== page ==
Angelique Van Eeden Case Study

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Patient Case

Patient: Angelique van Eeden
Hospital number: GP 6317 1693
Date of birth: 02/06/1981

Main complaint
33 year old female patient presents with a 3 year history of tachycardia; tremors and profuse sweating. Patient also complains of protruding eyes.
Previously diagnosed with Grave’s disease in 2013.
Received ablation therapy in 2013 but symptoms persist as well as large goitre.
Previous symptoms now improving, but patient complains of obstructive symptoms including difficulty swallowing.

- RVD negative last tested 8 years ago
- Hypertensive on Rx
- Hypercholesterolemia on Rx
- Pharmapress 10mg
- Amlodipine 10mg
- Ridaq 12.5mg
- Atenolol 50mg
- Simvastatin 10mg
- Penicillin
- Cephalosporin
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Diagnosis: 1
- Raised T4 & T3
- Low TSH
- Increased I131 uptake.
- Thyroid stimulating immunoglobulin positive
Histology: 1
- Macroscopic: o fleshy appearance o Absence of normal glossy look o Less colloid
- Microscopic: o diffuse hyperplasia with cylindrical epithelial cells o Smaller follicles o Papillary outgrowths.
Natural course1
- Most persist without treatment leading to further thyroid damage and a high mortality rate.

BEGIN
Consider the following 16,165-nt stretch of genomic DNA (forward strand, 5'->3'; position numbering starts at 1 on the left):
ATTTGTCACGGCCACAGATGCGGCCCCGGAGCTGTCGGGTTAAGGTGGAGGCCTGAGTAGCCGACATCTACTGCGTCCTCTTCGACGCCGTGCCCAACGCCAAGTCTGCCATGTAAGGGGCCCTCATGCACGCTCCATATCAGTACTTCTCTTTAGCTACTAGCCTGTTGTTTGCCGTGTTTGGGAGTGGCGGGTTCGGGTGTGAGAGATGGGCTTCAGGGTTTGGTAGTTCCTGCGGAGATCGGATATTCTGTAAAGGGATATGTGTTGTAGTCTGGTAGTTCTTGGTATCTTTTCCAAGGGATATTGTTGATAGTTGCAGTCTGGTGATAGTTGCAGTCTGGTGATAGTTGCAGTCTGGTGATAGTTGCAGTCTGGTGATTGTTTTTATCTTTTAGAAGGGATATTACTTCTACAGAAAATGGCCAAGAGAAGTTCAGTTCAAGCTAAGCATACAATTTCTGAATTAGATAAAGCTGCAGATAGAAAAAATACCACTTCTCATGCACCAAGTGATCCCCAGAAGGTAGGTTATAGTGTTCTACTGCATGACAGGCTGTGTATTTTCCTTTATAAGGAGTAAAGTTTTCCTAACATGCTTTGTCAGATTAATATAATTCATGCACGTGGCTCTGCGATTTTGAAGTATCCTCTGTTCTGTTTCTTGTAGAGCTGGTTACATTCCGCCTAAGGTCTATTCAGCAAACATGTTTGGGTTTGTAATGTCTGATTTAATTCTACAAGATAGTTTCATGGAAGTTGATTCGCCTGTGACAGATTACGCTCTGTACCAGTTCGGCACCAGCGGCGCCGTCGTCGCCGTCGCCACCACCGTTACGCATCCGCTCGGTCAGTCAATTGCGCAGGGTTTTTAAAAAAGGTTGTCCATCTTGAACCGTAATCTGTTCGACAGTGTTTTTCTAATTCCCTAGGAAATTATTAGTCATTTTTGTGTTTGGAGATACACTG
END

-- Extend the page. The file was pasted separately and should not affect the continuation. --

- Rarely patients may go into spontaneous remission, these patients usually lose their abnormal immunoglobulins.
Management: 1,2
- No treatment for cause; all management is targeted at symptom control.
 Drugs
- Indications 2 o Young patients o Mild hyperthyroidism, small goitre o Pregnancy (low doses) o Malignant exophthalmos o Recurrent hyperthyroidism (or I131)
- Types o Thionamides
PTU 100-200mg 8hrly until symptoms are controlled then reduced to 50mg daily o Neomercazole 10-20mg 8hrly then 5mg daily o 40% of patients go into spontaneous remission if patient has small goitre mild hyperthyroidism and a sharp drop in TSI when started on treatment; remission is anticipated.
- Complications of drug treatment: o Hypothyroidism resulting in enlarged
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o Thyroidectomy
 Only used for medically refractory Grave’s.
- Complications of surgical treatment.
 Early:
- Thyroid crisis: o Rare with good pre-op preparation. o Pronounced hyperthyroidism leading to tachycardia; fever, confusion
Rx: Sodium Iodide 0.5g in 1l saline over 8hrs Propanolol 1mg IVI per min max 5mg
- Acute post-op respiratory distress o Haematoma development leading to compression of trachea and oedema of the larynx.
Rx: open wound in ward Immediate intubation.
- Injury to recurrent laryngeal nerves.
 Late:
- Hyperparathyroidism o Rx: Long term vitamin D therapy.
 Radiotherapy (I131) 1
- Destroys local cells and suppresses hormone synthesis, only used in patients >40yrs old.
- Clinical results follow after 1 month
- Dose of 80 micro cu per gram of gland. o Complications of radiotherapy:
- 20% of patients develop hypothyroidism that may resolve over 10 years
- Malignant changes in the thyroid are theoretically possible but have never been
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